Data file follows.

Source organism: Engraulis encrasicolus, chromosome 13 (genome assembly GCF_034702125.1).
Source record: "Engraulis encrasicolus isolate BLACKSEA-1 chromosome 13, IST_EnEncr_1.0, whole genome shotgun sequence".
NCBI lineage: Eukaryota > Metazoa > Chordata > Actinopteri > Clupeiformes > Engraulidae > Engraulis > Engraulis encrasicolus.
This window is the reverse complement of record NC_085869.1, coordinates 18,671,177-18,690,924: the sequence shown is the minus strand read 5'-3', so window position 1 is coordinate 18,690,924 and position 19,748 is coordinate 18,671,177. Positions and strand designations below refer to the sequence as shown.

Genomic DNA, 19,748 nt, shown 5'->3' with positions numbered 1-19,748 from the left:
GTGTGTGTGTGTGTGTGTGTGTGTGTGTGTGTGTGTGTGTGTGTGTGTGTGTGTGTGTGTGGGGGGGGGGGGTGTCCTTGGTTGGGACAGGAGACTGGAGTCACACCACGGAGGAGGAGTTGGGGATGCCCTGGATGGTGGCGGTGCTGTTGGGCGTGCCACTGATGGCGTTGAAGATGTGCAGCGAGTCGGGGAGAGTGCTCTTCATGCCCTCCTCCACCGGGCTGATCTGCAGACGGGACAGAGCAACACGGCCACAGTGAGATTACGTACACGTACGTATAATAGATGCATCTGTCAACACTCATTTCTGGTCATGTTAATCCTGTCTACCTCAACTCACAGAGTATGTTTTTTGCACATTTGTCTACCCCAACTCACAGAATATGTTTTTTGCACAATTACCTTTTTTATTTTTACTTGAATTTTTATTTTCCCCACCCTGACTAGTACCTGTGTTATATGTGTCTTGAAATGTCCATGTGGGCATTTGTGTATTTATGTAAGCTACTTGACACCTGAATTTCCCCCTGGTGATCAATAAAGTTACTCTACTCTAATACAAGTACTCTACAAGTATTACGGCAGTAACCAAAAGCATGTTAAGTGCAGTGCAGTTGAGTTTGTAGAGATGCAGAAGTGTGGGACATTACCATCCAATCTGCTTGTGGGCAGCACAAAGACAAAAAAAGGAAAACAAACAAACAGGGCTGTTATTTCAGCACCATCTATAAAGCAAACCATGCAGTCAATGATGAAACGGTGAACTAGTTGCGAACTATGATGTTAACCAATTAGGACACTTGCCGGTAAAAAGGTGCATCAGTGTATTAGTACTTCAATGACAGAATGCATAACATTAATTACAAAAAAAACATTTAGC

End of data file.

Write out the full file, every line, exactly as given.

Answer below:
Source organism: Engraulis encrasicolus, chromosome 13 (genome assembly GCF_034702125.1).
Source record: "Engraulis encrasicolus isolate BLACKSEA-1 chromosome 13, IST_EnEncr_1.0, whole genome shotgun sequence".
NCBI lineage: Eukaryota > Metazoa > Chordata > Actinopteri > Clupeiformes > Engraulidae > Engraulis > Engraulis encrasicolus.
This window is the reverse complement of record NC_085869.1, coordinates 18,671,177-18,690,924: the sequence shown is the minus strand read 5'-3', so window position 1 is coordinate 18,690,924 and position 19,748 is coordinate 18,671,177. Positions and strand designations below refer to the sequence as shown.

Genomic DNA, 19,748 nt, shown 5'->3' with positions numbered 1-19,748 from the left:
GTGTGTGTGTGTGTGTGTGTGTGTGTGTGTGTGTGTGTGTGTGTGTGTGTGTGTGTGTGTGGGGGGGGGGGGTGTCCTTGGTTGGGACAGGAGACTGGAGTCACACCACGGAGGAGGAGTTGGGGATGCCCTGGATGGTGGCGGTGCTGTTGGGCGTGCCACTGATGGCGTTGAAGATGTGCAGCGAGTCGGGGAGAGTGCTCTTCATGCCCTCCTCCACCGGGCTGATCTGCAGACGGGACAGAGCAACACGGCCACAGTGAGATTACGTACACGTACGTATAATAGATGCATCTGTCAACACTCATTTCTGGTCATGTTAATCCTGTCTACCTCAACTCACAGAGTATGTTTTTTGCACATTTGTCTACCCCAACTCACAGAATATGTTTTTTGCACAATTACCTTTTTTATTTTTACTTGAATTTTTATTTTCCCCACCCTGACTAGTACCTGTGTTATATGTGTCTTGAAATGTCCATGTGGGCATTTGTGTATTTATGTAAGCTACTTGACACCTGAATTTCCCCCTGGTGATCAATAAAGTTACTCTACTCTAATACAAGTACTCTACAAGTATTACGGCAGTAACCAAAAGCATGTTAAGTGCAGTGCAGTTGAGTTTGTAGAGATGCAGAAGTGTGGGACATTACCATCCAATCTGCTTGTGGGCAGCACAAAGACAAAAAAAGGAAAACAAACAAACAGGGCTGTTATTTCAGCACCATCTATAAAGCAAACCATGCAGTCAATGATGAAACGGTGAACTAGTTGCGAACTATGATGTTAACCAATTAGGACACTTGCCGGTAAAAAGGTGCATCAGTGTATTAGTACTTCAATGACAGAATGCATAACATTAATTACAAAAAAAACATTTAGC